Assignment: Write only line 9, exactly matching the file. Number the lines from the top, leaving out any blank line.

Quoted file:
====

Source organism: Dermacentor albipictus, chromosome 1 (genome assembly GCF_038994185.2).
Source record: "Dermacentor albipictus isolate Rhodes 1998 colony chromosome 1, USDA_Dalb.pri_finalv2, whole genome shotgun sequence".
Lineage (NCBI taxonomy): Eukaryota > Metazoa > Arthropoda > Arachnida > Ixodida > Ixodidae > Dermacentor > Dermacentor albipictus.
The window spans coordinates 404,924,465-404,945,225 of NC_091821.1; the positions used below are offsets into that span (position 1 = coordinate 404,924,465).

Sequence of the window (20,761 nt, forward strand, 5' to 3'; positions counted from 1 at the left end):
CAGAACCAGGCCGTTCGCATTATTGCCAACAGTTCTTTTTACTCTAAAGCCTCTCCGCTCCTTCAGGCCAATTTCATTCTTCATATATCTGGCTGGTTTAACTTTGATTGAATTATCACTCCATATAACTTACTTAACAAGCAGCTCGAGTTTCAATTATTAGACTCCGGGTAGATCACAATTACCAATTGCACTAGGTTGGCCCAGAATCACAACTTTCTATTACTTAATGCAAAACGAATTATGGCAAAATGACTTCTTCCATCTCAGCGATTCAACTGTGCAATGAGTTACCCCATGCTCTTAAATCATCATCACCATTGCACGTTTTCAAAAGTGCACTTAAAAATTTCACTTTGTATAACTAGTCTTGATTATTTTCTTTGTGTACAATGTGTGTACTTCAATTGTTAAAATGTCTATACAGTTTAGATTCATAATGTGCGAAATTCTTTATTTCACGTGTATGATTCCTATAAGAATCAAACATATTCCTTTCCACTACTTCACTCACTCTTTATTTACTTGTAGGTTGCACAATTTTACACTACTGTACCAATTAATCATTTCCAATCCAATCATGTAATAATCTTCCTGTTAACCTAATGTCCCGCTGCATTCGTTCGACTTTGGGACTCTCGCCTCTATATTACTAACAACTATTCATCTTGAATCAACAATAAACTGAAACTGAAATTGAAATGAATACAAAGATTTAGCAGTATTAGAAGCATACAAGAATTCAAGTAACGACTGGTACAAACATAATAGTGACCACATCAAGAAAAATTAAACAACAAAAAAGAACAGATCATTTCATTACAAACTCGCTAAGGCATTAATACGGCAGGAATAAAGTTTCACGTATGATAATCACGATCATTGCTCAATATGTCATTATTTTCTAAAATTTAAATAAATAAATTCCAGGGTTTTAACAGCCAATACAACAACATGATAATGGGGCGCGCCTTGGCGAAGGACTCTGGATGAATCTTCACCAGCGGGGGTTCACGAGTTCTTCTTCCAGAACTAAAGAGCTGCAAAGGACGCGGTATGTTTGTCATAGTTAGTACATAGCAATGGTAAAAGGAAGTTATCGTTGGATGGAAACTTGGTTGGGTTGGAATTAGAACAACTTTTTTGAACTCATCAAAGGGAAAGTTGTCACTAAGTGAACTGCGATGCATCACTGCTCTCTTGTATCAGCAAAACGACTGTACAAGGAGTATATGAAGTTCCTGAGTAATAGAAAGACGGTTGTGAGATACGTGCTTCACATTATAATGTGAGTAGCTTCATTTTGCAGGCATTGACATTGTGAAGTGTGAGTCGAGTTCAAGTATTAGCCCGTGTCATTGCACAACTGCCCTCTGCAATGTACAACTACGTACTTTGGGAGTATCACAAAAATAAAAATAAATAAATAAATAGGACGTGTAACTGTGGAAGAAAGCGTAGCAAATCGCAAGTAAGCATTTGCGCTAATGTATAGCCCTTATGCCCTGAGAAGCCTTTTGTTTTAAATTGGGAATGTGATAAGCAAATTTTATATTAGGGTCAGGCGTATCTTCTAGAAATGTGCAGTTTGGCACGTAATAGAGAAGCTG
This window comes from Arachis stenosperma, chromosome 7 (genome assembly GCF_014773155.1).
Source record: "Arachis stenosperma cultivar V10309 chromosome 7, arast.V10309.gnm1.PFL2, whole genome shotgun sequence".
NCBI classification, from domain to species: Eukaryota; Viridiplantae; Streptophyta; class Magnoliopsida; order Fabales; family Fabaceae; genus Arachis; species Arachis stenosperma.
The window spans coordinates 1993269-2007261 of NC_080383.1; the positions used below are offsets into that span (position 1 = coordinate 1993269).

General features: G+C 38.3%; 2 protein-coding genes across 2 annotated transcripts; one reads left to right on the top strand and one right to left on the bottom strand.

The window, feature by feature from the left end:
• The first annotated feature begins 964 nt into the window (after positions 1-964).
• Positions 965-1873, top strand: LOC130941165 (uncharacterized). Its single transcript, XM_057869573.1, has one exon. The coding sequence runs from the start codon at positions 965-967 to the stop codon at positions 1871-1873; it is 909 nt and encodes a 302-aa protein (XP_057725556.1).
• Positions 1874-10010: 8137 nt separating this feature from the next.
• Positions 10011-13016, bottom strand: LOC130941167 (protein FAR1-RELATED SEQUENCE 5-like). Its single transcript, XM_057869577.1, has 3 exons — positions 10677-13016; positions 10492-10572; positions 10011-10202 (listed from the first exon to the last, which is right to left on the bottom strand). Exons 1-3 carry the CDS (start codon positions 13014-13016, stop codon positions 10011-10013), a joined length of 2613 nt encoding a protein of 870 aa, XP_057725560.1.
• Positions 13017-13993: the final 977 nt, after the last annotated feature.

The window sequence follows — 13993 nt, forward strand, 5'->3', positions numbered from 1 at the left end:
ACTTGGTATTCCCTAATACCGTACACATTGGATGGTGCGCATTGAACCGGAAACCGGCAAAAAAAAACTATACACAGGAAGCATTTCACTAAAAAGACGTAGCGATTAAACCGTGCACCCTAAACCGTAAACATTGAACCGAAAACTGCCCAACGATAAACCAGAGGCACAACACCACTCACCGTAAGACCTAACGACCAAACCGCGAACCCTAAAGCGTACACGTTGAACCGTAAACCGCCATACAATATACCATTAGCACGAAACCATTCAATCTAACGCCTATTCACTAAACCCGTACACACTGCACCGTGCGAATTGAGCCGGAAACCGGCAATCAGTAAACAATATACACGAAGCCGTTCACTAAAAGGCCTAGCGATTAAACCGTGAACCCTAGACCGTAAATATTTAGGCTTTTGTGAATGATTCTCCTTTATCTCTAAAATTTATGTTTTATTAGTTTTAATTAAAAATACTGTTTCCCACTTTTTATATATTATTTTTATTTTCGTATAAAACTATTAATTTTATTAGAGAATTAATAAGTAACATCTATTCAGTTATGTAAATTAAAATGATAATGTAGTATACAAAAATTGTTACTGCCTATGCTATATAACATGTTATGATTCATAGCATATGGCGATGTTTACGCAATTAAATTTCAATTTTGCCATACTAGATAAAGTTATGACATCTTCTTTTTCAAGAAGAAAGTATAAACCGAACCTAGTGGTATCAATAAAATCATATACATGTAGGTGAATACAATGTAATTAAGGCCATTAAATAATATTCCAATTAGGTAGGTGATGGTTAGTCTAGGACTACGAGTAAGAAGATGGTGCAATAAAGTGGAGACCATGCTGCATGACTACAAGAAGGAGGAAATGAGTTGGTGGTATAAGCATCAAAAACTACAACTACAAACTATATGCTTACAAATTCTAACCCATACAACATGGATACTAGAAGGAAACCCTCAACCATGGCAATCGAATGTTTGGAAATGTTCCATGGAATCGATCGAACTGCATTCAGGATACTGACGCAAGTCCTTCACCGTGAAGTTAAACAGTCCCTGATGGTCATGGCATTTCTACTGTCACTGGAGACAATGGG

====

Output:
NCBI classification, from domain to species: Eukaryota; Viridiplantae; Streptophyta; class Magnoliopsida; order Fabales; family Fabaceae; genus Arachis; species Arachis stenosperma.